Olympus 35-S and 35-S II
Olympus 35-S / Tower 18 user manual
Olympus 35-S current value
Olympus 35-S II / Tower 35-S current value
Two cameras of the same name, of different crop and slightly different. A common phenomenon in the camera universe. The German manufacturers are notorious for producing step-up models marked with the same name, perhaps for a reason or just for legacy. In the motor industry, it is common, so a Civic is a Civic over time. It can be defined by the model year, but I wonder if any camera owner would know the year his / her camera was made.
The first Olympus 35-S was introduced in 1955. A period when the Japanese camera industry cane out of juvenile period into maturity, producing cameras at equal quality to the West German and exceeding that. Cameras of the years between the war and this period were basically a shutter assembly attached to a body. The shutter and lens came off a specialized manufacturer where the rest from the brand carrier. It is not the case with Olympus, but typical to dozens of other minor brands that do no longer exist.
A basic rangefinder, no fireworks, nice to hold and use. Controls are on the lens barrel, leaving the top bare. So-so lens, yet perfect for the casual user. On the bottom of the barrel is the external sync port, by the mode selector. Smallish finder, dim. Spool rewind crank pops out by pushing a tiny slide, assume to save user’s fingernails.
The second generation, at least the exemplar I have, is a tad confused. Introduced in 1957, carrying the same model name together with the Sears Tower logo. It is also cataloged as the Tower 18 within the Sears rank. Am not sure if the second version had been sold without the Sears branding.
The body is slightly taller, about 3mm – 1/8″. rest the same size. Slight cosmetic changes. The real difference comes by way of the viewer. Here it is much brighter, bigger and shows image framing marks and dynamic parallax correction. This is also noticeable on the camera front, where the 2nd generation front viewer window is larger, and there is an extra window in the middle.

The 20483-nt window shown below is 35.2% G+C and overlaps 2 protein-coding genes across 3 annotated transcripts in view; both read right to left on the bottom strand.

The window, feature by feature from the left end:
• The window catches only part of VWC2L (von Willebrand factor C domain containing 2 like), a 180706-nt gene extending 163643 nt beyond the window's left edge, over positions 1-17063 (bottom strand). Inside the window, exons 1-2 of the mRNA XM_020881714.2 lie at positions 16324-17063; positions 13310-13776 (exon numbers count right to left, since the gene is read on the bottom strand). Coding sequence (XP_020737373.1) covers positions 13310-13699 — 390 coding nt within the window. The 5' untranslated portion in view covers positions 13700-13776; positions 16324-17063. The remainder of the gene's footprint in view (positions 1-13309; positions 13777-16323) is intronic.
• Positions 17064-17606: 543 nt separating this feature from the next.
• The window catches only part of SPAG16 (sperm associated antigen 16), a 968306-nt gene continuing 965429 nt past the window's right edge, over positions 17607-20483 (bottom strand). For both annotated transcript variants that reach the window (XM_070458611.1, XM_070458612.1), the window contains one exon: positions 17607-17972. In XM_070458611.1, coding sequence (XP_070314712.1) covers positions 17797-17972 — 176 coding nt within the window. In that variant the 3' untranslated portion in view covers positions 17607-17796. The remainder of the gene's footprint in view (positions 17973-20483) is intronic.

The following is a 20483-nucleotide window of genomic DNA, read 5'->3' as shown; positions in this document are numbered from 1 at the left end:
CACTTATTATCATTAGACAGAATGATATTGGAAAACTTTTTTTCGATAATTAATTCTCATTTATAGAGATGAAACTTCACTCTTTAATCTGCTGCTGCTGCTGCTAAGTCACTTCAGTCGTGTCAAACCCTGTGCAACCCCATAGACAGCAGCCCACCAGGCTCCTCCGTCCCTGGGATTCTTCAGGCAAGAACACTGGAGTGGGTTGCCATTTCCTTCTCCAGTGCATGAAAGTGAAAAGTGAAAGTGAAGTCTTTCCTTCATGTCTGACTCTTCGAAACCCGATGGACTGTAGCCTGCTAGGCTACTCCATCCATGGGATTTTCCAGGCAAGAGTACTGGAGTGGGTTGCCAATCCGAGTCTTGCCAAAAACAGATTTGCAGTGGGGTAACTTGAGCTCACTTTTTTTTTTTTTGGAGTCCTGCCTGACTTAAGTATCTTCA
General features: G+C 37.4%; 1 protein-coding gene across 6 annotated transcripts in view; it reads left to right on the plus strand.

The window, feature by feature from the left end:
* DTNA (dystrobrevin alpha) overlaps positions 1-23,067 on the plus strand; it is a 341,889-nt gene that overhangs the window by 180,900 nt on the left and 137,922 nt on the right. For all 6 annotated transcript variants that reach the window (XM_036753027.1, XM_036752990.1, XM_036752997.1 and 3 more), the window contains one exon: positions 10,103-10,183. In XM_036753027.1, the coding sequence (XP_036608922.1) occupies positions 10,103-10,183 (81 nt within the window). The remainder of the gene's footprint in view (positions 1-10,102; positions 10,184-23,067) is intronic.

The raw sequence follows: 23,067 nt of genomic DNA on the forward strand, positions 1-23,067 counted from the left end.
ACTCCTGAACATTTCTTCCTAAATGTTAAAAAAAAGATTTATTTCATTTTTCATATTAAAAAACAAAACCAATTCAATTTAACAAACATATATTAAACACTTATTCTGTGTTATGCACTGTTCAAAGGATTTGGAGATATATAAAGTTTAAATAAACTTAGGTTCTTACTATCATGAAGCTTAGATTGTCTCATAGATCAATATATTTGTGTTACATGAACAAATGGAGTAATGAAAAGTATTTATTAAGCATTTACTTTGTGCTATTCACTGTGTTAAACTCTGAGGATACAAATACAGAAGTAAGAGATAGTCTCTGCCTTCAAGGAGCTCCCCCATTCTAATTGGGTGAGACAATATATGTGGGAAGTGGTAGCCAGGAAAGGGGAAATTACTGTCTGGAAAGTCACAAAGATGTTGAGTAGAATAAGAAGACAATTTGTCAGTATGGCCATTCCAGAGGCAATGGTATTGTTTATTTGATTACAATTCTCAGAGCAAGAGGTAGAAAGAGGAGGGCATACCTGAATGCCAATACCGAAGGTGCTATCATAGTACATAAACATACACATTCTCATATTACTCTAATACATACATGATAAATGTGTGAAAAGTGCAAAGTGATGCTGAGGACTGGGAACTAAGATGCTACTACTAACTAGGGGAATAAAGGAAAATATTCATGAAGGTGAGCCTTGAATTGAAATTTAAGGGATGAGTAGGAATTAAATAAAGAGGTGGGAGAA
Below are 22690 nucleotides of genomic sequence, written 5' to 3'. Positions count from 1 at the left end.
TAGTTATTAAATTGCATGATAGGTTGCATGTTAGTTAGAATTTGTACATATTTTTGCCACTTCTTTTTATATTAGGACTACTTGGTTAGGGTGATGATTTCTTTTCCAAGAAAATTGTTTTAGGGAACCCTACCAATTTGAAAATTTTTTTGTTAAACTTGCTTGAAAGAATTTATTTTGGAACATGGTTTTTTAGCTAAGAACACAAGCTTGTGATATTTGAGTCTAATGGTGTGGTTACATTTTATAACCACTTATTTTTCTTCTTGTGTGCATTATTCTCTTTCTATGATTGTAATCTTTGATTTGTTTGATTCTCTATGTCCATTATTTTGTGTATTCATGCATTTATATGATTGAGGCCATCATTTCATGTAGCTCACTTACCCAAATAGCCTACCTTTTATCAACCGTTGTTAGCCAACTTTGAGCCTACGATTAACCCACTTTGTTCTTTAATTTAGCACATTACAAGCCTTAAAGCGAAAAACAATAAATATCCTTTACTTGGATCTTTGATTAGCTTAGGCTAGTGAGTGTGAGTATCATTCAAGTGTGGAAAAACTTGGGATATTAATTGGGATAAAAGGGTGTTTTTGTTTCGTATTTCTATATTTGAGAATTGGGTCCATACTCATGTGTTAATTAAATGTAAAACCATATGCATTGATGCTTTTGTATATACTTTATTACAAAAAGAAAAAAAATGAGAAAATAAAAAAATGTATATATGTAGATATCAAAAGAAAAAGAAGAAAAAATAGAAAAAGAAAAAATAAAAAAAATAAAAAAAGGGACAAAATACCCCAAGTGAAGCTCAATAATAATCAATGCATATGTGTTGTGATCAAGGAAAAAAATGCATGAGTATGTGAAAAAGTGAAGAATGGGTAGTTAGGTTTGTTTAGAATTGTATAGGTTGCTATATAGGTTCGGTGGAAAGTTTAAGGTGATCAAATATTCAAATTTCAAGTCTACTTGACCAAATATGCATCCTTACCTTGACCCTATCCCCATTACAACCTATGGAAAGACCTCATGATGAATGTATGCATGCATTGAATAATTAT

Lens barrel looks as of a further generation. Early 35-S looks like the early post-war camera crop, while the later model is a harbinger of the 70s design. Apart from the lenses and shutter specs are the same. A cute addition on the 2nd version back is the speed and aperture selection guide. It goes into detail of hours in the day and month of the year. innocent at today’s fully automatic cameras.
Cameras are 35mm full-frame.
|Format||35mm full-frame||35mm full-frame|
|Model||35 S, 1st version||35 S II, 2nd version|
|AKA||Sears Tower 18 Olympus 35-S|
|Type||Compact Rangefinder||Compact Rangefinder|
|Weight||610 gr, Body with lens||670 gr, Body with lens|
|Class average weight||640 gr, Body with lens||640 gr, Body with lens|
|Lens make||M. Zuiko||M. Zuiko|
|Filter size||35 mm||43 mm|
|Lens mount||Fixed lens||Fixed lens|
|Speeds||B,1,2,5,10,50, 100,250,500||B,1,2,5,10,50, 100,250,500|
|Other||Parallax compensation, guide dial on back|
Olympus 35 S
Olympus 35 S II – Sears
My 35s is the first model and has the tower symbol on it and it is definitely not a 35Sii. Maybe sears mde them earlier than your 1957?
Thanks for your note. Cannot vouch for what Sears sold. It may well be that they sold the earlier style under their banner, I have no reference about that. Will dig deeper and will post if found further info.